It’s so important for young kids to learn about their big feelings, but it can be hard to know how to do that. A lot of parents (and sometimes caregivers) feel like they don’t really know how to help their kids with their emotions.
They might not have learned about their own emotions when they were growing up. Or had a model that could positively guide them.
These activities for emotions and feelings for preschoolers bring art, songs, discussion, and stories together, to help kids experience their big emotions in practical ways.
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Before You Begin Working With Arts and Crafts and Feelings
I want to give you a bit of a pep talk slash reality check here friend.
This applies to both teachers, parents, and caregivers before going into these emotions activities.
Where are you in your life? If you’re angry, sad, emotional, stressed, overwhelmed, or anything that might not allow you to feel calm or present, let’s take a beat and get to calm and present first before launching into working with any of these arts and crafts. The child you’re working with is sensitive to body language, facial features, and can sense that something is off (if it is).
I’m a big believer in teaching yourself the necessary tools to navigate the challenges of big feelings first.
As someone who grew up in a family system that minimized feelings and often heard phrases like “oh you have such an overactive imagination” or “you’ve always been a highly emotional child” and my favorite “don’t cry it’s going to be okay” (how confusing is that message!), my own relationship and journey in understanding what I was feeling and how to express it was (and can still be) very challenging.
If talking about and identifying feelings and emotions is easy for you, READ ON my friend.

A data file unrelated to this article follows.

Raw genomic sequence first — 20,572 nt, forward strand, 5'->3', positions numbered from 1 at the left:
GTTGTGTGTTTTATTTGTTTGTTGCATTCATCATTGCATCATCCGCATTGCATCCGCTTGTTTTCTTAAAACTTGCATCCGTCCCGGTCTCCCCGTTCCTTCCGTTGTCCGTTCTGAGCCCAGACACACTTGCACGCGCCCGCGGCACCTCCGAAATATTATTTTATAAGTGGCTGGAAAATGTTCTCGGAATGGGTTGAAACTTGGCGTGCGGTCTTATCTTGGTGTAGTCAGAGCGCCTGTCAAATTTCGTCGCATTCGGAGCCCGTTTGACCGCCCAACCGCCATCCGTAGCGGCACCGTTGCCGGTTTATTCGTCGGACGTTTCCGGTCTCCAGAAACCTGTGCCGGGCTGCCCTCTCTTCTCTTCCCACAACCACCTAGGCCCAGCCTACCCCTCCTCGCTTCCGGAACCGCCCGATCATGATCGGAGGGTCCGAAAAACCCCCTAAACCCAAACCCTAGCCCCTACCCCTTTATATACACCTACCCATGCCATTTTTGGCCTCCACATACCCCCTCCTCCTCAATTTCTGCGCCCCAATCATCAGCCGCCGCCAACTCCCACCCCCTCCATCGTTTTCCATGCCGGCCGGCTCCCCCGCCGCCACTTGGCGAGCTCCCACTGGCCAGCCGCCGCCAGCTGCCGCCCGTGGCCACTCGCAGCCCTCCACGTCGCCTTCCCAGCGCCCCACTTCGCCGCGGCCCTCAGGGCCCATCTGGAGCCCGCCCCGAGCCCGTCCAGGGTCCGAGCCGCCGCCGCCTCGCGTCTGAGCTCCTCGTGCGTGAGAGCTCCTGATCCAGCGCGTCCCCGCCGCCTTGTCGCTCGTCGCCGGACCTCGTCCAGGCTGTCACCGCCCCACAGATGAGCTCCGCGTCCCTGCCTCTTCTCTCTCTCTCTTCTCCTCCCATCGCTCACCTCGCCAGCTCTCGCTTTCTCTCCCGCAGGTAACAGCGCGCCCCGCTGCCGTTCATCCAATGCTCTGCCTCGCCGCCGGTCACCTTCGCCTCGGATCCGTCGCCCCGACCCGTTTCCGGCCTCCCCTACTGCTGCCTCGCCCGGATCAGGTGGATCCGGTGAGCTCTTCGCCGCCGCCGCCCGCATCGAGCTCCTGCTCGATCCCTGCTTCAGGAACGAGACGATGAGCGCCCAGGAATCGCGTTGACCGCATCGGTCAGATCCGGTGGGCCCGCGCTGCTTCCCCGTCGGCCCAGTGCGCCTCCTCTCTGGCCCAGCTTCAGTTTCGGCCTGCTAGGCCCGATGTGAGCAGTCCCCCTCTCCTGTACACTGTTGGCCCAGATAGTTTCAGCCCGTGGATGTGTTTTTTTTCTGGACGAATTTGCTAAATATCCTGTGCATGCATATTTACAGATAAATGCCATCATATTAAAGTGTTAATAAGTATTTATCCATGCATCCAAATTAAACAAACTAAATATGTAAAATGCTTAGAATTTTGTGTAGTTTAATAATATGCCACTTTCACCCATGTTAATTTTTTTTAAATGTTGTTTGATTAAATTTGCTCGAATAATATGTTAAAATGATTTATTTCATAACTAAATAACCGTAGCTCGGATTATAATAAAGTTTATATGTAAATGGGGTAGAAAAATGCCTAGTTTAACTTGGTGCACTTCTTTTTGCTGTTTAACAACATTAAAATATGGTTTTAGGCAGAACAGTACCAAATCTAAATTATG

If you’re not quite ready, don’t stress.
I highly encourage you to reach out to a qualified mental health professional to help you gain some knowledge and access tools that will help you feel centered and ready to teach these concepts.
If you’re somewhere in between – or dealing with a toddler with big feelings I highly suggest you check out my other post about Toddler aggressive behaviors .
It’s hard to teach kids about their feelings, especially when they’re so young. These activities will help your child learn to identify and express their emotions in healthy ways.
Better Help is a great tool to connect you with a qualified mental health professional as well.
What are Different Emotions?
Simply put, whenever we feel anything, it’s an emotion.
I think for many adults, we have grown up confusing our reactions to the emotions.
So for example, sadness is not crying.
Sadness and the feeling of it is somewhere in your body and crying is how your body is, quite simply, getting it out.
That feeling, whether it be a tightness in your chest, a tension in your shoulders, or an ache in your belly (or something else entirely)…THAT is sadness.
The five main emotions are:
Happiness, Sadness, Anger, Disgust, and Fear.
If you’ve ever seen the movie, Inside Out, then you’ll remember how all five manifest themselves and work together (and sometimes against each other ) and usually there is only one primary emotion (metaphorically speaking) driving us at any moment. Euphoric, as well as aggressive child behaviors are bound to come about one at a time.
Check out the clip above that tests your knowledge of feelings.
This is all true for kids (and the whole family) too.
If your child needs help identifying the emotions let’s start with some of these feelings activities and emotion games:
When we first introduced this game/topic to our kids it was just after Easter so we had tons of eggs laying around. It’s a perfect intro to some of the feelings we’re talking about.
DGAF mom note – We created a game out of these, where we each were “dealt” two different emotions (in our family of 4, there are 8 cards). We went around the circle and told a story about when we felt the emotion we were dealt.
Later in the day, when I got frustrated about something that happened when making dinner, my oldest went and grabbed the cards and shared “mom, let me show you what you’re feeling!”
It also helped my 4-year old tell my husband that he’s “angry” instead of simply crying. “I’m like the angry robot, Daddy!” The sad face and angry face are helpful tools for kids to learn to articulate different feelings.
I definitely recommend printing these on card stock to keep them around for feelings to come. Also, suffice to say that these work wonderfully well as Mother’s Day crafts for kids activities too!
Depending on the time of year (Christmas in July anyone?) this little snowman is a fun craft to help your kids explore different facial expressions
This is another fun way to explore different faces with these printables. This is a really fun matching game.
How Preschool Children Express Their Emotions
Preschool-aged children will often express feelings by:
– Acting out the emotion (e.g., throwing a fit when angry)